The technique for sectioning the globe was previously described. 9 Briefly, this “umbrella technique” provides continuous peripapillary ring-shaped histologic sections at varying diameters. In this study, we serially sectioned the processed tissue into 4-μm-thick ring sections, later identifying those ring sections having a precise diameter of 3.0, 3.5, 4.0, and 4.5 mm. Each of these four ring sections was photographed under the microscope at high resolution, and 100 equidistant RNFL thickness measurements around the circumference were taken. These RNFL thickness measurements were then plotted in a TSNIT anatomic orientation. The thickness data were also analyzed in four equally sized quadrants. 
Statistical Analysis
RNFL thickness values are presented using descriptive statistics in micrometer units, means, and SD. Comparison of quadrants (temporal, superior, nasal, and inferior) was performed with ANOVA, controlling for multiple comparisons using the Bonferroni method. Differences of thickness change between rings of different diameters were performed using the Friedman two-way analysis of variance by ranks and the Page test for a monotonic trend for comparison for more than two matched values. 10 In all specimens, mean thickness was calculated for every single point of the 100 circumference points, providing 100 mean values for each ring diameter along its circumference. Mean values from adjacent rings were compared with paired analyses (3.0 vs. 3.5 mm, 3.5 vs. 4.0 mm, and 4.0 vs. 4.5 mm). Additionally, we examined the change of mean differences in diameter thickness at each point in the circumference using paired analyses.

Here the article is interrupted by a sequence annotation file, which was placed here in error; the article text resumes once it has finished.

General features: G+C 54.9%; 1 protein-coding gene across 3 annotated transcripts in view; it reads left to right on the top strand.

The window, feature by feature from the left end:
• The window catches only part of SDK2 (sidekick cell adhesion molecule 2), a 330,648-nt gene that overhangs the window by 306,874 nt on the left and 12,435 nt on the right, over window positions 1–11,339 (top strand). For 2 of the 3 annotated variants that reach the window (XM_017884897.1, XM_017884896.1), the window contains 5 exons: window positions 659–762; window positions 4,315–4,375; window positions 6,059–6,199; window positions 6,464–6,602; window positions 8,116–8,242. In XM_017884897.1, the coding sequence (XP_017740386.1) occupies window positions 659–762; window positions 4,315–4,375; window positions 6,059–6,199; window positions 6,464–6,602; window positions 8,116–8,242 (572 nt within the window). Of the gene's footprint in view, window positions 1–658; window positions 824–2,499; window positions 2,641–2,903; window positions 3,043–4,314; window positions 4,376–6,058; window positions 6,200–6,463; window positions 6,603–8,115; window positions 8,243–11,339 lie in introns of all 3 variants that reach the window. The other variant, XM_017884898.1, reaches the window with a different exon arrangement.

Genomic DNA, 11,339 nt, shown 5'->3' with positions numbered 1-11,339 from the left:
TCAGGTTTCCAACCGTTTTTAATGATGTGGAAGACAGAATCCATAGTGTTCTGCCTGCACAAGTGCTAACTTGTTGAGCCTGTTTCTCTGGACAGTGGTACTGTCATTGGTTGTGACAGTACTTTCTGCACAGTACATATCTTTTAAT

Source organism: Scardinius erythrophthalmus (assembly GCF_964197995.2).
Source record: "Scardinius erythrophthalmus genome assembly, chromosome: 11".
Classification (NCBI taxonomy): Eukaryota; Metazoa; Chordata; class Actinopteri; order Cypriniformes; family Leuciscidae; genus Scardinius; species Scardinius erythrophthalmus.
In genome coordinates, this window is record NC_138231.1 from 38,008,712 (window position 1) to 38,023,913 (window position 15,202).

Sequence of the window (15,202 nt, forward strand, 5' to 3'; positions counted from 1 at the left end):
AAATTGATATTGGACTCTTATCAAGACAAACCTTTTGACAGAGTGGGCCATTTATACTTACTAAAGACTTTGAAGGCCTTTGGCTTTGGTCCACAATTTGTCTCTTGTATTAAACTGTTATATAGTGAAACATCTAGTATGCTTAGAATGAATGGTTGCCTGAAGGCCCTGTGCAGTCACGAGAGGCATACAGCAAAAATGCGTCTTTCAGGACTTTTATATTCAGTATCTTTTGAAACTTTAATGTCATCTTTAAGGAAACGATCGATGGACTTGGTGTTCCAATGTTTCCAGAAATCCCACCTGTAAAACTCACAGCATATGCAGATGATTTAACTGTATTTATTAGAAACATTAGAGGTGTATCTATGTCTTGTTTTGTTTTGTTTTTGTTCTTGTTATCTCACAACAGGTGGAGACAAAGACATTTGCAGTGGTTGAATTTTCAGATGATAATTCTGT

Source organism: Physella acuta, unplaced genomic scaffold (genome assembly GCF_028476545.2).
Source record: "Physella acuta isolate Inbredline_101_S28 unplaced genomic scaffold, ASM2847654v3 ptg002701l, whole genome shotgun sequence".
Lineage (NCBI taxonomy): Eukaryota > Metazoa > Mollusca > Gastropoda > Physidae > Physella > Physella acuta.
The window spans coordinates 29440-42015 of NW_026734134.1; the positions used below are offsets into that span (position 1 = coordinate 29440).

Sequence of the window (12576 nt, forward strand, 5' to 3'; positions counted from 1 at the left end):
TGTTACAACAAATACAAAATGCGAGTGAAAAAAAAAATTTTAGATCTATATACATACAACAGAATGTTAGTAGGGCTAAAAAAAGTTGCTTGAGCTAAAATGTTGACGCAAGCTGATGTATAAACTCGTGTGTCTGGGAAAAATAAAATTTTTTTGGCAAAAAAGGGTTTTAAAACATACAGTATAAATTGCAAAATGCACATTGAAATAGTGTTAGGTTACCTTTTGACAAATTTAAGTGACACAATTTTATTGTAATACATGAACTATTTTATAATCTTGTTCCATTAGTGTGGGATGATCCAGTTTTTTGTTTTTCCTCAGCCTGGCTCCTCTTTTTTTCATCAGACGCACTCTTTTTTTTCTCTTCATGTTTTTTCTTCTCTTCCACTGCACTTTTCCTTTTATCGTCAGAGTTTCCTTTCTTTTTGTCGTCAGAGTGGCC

Results
Table 1presents demographic characteristics, including cause of death and time to fixation, for the 17 subjects from whom postmortem eyes were obtained for this study. The specific causes of death, as listed in Table 1 , are not expected to affect the retina or optic nerve in any particular way. 
Figure 2shows a representative 3.5-mm diameter peripapillary ring section (subject 6), demonstrating the thickness modulation changes observed along the TSNIT circumference. The data describing the percentage of RNFL in each quartile (Table 2)illustrate that though individual RNFL thickness measurements display an inverse association with their distance from the disc, the relative thickness distribution among the four quadrants remains conserved. 
Figure 3A 3B 3C 3Dpresents, for each of the four diameter rings (3.0 mm, 3.5 mm, 4.0 mm, and 4.5 mm) the average and range of RNFL thickness values along the peripapillary TSNIT ring. Significant variability is noted among the 17 normal eyes, more so at the superior and inferior regions. 
We calculated the thickness differences among consecutive rings of 3.0-mm, 3.5-mm, 4.0-mm, and 4.5-mm diameter for each quadrant and for the mean ring thickness (Table 3) . The difference between the mean of any two rings was highly significant (P < 0.001 for all pairwise comparisons).